Ephesians 1:3 Blessed be the God and Father of our Lord Jesus Christ, who hath blessed us with all spiritual blessings in heavenly places in Christ:
Right away we see the grace of God at work. God didn’t owe us anything by having Christ die for us – He further didn’t owe us anything of the riches of His storehouse. Yet, out of the compelling goodness of His very Being, God opened the spigot of His grace and has already blessed each believer with all spiritual blessings in Christ. We’ll see as we move through Ephesians what all of these blessings entail, and although there will many of these blessings highlighted, Ephesians is certainly not an exhaustive list. Suffice it to say that there is not a spiritual blessing that God is waiting to give you. All that you would ever need or would want to have, God has already given it to you. Whether or not we allow that to govern our thinking, however, is certainly a different matter altogether.
We also noted that these blessings are given us IN Christ. Although salvation often is rendered down to just a status, we should recognize that salvation is all about location. Prior to belief, we were in the domain of Adam – that was our identity. Yet, by faith, we have been transferred into the kingdom of Christ (Colossians 1:13) and have adorned a new identity – that of Christ. Just as being in America identifies us as Americans, so too being in Christ identifies us as Christians.
God determined to bestow all spiritual blessings IN Christ. God already decided where these blessings would be operative. Based on this, Paul reminds us that this wasn’t a split decision by God, but was something that God had already set in stone before the foundations of the earth were laid.
Ephesians 1:4 According as he hath chosen us in him before the foundation of the world, that we should be holy and without blame before him in love: 1:5 Having predestinated us unto the adoption of children by Jesus Christ to himself, according to the good pleasure of his will,
Paul is not talking about God arbitrarily choosing who would be in Christ, but is rather describing the reality of what is true about those who are in Christ. God sent the invitations out and for those who respond (by faith), they are joined to Christ and being in Christ affords them all spiritual blessings and this is all according to what God decreed would be so, having decreed it prior to the laying of the earth’s foundations. He likewise determined that by being in Christ, we would be holy (‘separate’, ‘distinct’) and without blame. God doesn’t put us on the stand and cross-examine us – we are already standing before Him without blame. And, all of this happens within the boundaries of the matchless love of God.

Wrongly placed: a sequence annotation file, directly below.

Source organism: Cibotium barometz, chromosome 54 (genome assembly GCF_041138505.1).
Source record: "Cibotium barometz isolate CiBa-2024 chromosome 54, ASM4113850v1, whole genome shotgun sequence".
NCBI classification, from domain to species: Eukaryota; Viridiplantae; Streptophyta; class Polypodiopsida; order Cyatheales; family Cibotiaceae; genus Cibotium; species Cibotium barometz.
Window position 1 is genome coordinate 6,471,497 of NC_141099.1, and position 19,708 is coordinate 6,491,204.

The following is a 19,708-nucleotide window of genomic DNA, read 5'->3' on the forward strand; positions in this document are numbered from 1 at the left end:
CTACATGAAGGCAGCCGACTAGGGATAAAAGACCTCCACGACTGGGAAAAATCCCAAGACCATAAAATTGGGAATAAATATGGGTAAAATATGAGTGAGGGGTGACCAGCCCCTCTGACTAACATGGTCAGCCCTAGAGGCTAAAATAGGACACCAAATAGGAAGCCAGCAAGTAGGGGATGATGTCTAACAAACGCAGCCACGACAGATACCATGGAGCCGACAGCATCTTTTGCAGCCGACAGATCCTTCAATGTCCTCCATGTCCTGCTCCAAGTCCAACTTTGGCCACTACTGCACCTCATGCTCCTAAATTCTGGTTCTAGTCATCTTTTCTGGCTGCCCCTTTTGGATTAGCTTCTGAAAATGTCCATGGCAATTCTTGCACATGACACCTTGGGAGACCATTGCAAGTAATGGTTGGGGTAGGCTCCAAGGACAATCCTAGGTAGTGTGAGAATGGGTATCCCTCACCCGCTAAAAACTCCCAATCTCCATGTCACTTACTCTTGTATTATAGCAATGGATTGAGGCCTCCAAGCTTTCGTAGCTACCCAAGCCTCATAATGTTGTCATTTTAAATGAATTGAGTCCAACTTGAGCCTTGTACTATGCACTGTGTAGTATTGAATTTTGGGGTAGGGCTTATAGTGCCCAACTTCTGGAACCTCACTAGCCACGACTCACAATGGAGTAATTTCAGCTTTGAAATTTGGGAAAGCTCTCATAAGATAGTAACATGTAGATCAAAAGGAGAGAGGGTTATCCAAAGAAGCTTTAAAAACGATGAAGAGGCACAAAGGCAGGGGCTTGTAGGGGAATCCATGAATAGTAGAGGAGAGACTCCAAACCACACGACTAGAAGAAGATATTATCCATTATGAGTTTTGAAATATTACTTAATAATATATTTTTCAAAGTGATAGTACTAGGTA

Not only this, but God predestined us to be adopted as children of His. Adoption has a very important meaning in scripture and it differs from the modern idea of adoption that we may be more familiar with. Modern adoption is the transaction of bringing a non-biological child into your family and (legally) declaring your intentions to provide for their needs as if they were one of your biological children. Now, this idea isn’t necessarily foreign to us in Christ (having been brought into the family of God), but, the idea that Paul would have had in mind is different.
Adoption in scripture is a promotion. A father would set a tutor or a governor over his children and the role of the tutor was to teach the children so that at some point, the children could be turned over as productive members of society, etc., representing the family and the father responsibly. The child would then, by the decision of the father, be promoted to a son. As a son, he was able to represent the family for the father determined it right and appropriate. This is the idea that Paul would have in mind.
Christ is indeed the Son of God and by being in Christ, we have been promoted to a son of God ourselves. We have been given charge over the family business, to represent the Father responsibly. Note – we are not called to represent the Father through our own concoctions. We are called to bear HIS testimony, not ours. God has promoted (adopted) us in this fashion.
Next week, we’ll review this very briefly and continue on in Ephesians 1. It’s going to keep getting better and better as we continue in the book. Reflect on what God has done for you – just in what we’ve read in these first 5 verses.
Our story continues…